Product: Lie Detector
Polygraph Photo ID   (+3, -2)  [vote for, against]
"Just relax and look at the faces"

Victims of violent crimes may be asked to pick out the perpetrator from a book of arrest photos or examine composite pictures ('photofits') to find a similar face. These are both conscious processes and will be subject the limitations of conscious recall as well as being repressed by certain stress reactions of the brain.

What if we could tap into the unconscious memories, unfiltered by expectations, predudices and the stress repression of the experience of the crime. Maybe we can.

During a polygraph photo ID, the witness would be hooked up to a variety of biometric sensors that together form a polygraph or 'lie detector'. Polygraphs work by looking for stress reactions so this should be just what we are looking for. The witness would then be shown a set of pictures, or a gradually evolving photofit while trained operatives examine the sensor feedback and talk to the witness to eliminate false positives.

[changed 'serious' to 'violent' as that is what I meant in the first place.]
-- st3f, Dec 20 2005

I once saw on television a set up in which a woman caused a scene and a man ran away with her hand bag, Derren Brown then asked a spectator to consciously recall the thief. He then put her into a trance like state and she unconsciously recalled the perpetrator - giving a lot more details than she was previously able to. Of course I can't vouch for exactly how honest the show was, it could have all been a set up, but it just goes to show.
-- fridge duck, Dec 20 2005

It's equally easy to implant false memories this way. inadvertently or not.
-- DrCurry, Dec 21 2005

doesn't a lie detector only woik on conscious thought processes?

+1 'cos its you, 'cos its christmas and 'cos its interesting.
-- po, Dec 21 2005

Polygraphs take biometric readings. The stress patterns of lying are the axis of a lie detector test. The stress patterns of the remembering a traumatic incident would be used as an axis here. Note that I am only suggesting the use of the polygraph on victims of crime, not passive witnesses, as passive witnesses might not have a stress reaction associated with the crime.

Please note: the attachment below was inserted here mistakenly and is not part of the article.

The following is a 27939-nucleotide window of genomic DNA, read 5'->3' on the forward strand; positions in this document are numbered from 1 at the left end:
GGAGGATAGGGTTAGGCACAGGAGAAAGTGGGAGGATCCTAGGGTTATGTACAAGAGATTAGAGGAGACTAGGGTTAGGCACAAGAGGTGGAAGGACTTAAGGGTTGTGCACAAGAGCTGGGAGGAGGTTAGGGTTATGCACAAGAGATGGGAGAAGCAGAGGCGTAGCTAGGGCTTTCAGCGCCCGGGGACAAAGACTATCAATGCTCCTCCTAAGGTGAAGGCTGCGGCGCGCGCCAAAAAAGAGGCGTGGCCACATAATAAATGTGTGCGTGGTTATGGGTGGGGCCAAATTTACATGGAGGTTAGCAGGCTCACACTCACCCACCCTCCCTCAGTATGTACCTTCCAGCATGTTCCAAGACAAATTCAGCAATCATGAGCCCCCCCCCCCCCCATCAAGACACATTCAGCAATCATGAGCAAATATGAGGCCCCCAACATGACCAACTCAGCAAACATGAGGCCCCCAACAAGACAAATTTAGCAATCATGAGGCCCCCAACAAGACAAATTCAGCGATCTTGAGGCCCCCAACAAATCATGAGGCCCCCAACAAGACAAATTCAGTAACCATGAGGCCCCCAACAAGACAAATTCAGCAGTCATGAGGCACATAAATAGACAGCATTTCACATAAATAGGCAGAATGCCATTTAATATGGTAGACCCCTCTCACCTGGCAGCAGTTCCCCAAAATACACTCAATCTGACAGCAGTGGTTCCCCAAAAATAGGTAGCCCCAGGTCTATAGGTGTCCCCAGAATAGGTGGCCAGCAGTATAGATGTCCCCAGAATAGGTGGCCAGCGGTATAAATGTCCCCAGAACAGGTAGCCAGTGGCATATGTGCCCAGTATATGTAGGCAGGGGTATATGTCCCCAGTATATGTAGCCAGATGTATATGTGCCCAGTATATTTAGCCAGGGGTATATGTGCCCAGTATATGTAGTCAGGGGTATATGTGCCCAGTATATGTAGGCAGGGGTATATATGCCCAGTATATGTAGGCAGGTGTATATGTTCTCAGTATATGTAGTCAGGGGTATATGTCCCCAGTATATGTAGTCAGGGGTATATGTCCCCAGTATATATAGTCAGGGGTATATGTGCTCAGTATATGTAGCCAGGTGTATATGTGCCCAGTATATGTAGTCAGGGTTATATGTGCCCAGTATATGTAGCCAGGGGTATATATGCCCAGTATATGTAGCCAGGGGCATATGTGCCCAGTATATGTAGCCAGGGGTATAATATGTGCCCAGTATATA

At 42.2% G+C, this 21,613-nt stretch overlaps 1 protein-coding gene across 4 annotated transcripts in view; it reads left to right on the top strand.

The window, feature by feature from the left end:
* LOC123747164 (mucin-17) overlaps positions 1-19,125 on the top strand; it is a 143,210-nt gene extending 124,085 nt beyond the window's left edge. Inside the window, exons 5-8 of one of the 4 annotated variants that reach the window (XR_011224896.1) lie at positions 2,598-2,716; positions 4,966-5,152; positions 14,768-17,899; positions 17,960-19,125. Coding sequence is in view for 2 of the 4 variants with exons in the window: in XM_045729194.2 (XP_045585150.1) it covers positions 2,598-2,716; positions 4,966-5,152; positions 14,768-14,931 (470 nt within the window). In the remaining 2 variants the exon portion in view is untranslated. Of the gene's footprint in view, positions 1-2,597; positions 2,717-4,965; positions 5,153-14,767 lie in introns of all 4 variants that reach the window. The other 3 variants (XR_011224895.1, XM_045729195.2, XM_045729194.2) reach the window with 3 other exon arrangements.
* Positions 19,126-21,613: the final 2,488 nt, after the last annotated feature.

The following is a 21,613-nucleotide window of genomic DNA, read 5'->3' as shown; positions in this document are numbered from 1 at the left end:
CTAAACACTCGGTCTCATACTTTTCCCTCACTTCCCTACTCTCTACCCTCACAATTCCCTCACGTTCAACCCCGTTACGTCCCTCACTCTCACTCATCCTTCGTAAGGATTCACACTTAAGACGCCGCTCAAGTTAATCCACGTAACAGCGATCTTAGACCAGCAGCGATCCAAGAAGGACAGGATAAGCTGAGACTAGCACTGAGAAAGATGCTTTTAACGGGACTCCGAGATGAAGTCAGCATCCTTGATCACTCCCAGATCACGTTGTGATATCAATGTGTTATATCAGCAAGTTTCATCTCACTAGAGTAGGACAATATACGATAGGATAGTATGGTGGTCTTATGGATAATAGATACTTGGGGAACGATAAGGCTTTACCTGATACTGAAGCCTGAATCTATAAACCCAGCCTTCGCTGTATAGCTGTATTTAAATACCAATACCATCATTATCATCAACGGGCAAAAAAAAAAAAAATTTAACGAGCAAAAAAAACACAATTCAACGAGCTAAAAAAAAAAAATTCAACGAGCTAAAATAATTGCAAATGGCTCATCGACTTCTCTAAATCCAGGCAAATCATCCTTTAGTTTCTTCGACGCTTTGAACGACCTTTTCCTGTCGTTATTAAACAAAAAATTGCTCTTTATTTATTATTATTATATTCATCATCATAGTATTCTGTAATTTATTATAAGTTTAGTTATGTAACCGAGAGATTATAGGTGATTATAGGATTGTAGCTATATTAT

Say the victim has a stress response to photographs of people with goatee beards yet does not remember the perpetrator of the crime having one. It is possible that the victim has some other memory associated with a man with a beard. It is also possible that the attacker had a beard and that the victim has not consciously remembered that fact.

I guess this is where DrC is coming from. If the victim is not carefully interviewed and the results treated as facts rather than possibilities then it is possible that police would arrest a man with a goatee beard, not because he attacked the victim, but because the victim was beaten by their uncle as a child and the uncle had a goatee beard.

I'm not suggesting that this is an automatic solution. I'm suggesting that it might be a tool. Like all tools it would have to be used with skill to obtain good results.
-- st3f, Dec 21 2005

I personally don't think this will work. It follows the same methods as lie detecting, and lie detectors haven't become institutionalised into criminal law or anything, and are mostly seen in movies. There's a reason for this; most likely lie detectors are very fallible. So why would you want to institute a method of criminal identification that is easily fallible?

If this does get intergrated into the system, then plenty of innocents will get locked up just because the witness identifying them had a bowel movement, or something. [-]
-- Honduras, Dec 21 2005

I've never seen a real ID parade, but I often wonder if they could be made more dynamic (for want of a better word) and more natural, to see how the person moves or holds themselves, cues which we often unconciously take in. Maybe CCTV footage of the parade members arriving could be replayed.
-- coprocephalous, Dec 21 2005

"'He... he had a rose in his teeth, sarge.'"
-- po, Dec 21 2005

I was in a line-up once. It was a farce as the victim knew the accused before the crime took place. At the time I thought that the police had not interviewed the victim sufficiently to find this out. Later I realised that it might be a tactic to get the accused to confess and save police time. I never found out.

I've also been the victim of a mugging (some years back). At the trial, nearly a year after the crime, I was worried about not being able to confidently identify the accused. Because a witness had turned up, he decided to plead guilty and I was around for a quick discussion between the lawyers before they went into court.

When I saw the man and heard his voice I had a huge stress reaction. It was as if every hair on my body wanted to stand on end. I couldn't breathe and my body stiffened ready to attack or be attacked. It only lasted a couple of seconds but it is this reaction that has me convinced that the idea has at least a chance of working.

po: A rose you say?
-- st3f, Dec 21 2005

Interesting, [st3f]. Of couse, it would have to be done in a way which minimized the pressure and stress that the victim was put under, which is kind of tricky with a polygraph attached to you. But it's a very interesting thought, so +
-- moomintroll, Dec 21 2005

yeah, Nobby said so!
-- po, Dec 21 2005

random, halfbakery